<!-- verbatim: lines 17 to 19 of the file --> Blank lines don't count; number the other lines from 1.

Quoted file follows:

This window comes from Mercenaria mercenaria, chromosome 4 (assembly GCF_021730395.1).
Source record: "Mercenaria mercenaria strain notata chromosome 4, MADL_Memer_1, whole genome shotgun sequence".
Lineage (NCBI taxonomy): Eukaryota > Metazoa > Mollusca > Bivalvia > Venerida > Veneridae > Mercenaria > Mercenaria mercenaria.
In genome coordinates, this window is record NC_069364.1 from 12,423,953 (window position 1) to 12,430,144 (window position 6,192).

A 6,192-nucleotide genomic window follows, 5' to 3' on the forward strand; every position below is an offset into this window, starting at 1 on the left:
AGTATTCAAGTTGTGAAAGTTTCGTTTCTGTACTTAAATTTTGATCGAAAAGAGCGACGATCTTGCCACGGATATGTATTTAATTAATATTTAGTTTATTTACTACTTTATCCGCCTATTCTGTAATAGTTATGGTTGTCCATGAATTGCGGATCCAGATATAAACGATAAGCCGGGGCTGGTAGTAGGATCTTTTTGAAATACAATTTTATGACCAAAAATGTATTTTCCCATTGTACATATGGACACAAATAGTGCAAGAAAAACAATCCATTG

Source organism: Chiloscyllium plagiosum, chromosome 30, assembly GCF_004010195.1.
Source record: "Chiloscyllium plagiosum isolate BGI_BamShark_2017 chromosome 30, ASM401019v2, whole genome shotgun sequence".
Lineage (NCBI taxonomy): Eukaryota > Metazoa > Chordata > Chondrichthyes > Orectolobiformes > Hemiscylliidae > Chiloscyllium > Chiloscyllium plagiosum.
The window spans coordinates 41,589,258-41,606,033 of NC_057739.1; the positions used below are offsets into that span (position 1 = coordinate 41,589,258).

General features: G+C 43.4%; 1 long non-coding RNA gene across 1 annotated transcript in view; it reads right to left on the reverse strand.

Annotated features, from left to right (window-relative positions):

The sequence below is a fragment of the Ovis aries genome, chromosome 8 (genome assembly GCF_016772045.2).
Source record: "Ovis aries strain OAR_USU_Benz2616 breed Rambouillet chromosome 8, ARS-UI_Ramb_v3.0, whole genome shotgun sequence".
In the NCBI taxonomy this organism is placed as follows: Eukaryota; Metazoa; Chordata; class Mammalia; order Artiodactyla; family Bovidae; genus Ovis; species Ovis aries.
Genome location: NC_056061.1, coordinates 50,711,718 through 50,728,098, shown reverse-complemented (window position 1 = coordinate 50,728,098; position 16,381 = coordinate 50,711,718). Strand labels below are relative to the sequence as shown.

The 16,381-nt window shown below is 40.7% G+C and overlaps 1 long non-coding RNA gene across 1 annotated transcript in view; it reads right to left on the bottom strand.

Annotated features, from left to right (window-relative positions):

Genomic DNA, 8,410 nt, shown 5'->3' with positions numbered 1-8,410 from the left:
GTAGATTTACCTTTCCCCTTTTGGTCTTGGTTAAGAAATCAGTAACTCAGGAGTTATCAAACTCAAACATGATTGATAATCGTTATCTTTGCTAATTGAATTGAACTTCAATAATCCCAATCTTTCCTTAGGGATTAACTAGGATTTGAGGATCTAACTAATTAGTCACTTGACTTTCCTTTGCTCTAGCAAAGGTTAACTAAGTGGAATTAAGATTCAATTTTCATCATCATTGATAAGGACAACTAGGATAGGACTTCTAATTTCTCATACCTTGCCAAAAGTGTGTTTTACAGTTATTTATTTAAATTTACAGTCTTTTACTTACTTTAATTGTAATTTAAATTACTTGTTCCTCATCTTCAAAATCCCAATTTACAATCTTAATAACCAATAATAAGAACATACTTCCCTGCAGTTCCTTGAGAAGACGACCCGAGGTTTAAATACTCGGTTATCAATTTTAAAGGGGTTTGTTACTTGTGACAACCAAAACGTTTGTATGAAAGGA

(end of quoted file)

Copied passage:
The 16,381-nt window shown below is 40.7% G+C and overlaps 1 long non-coding RNA gene across 1 annotated transcript in view; it reads right to left on the bottom strand.

Annotated features, from left to right (window-relative positions):

Genomic DNA, 8,410 nt, shown 5'->3' with positions numbered 1-8,410 from the left: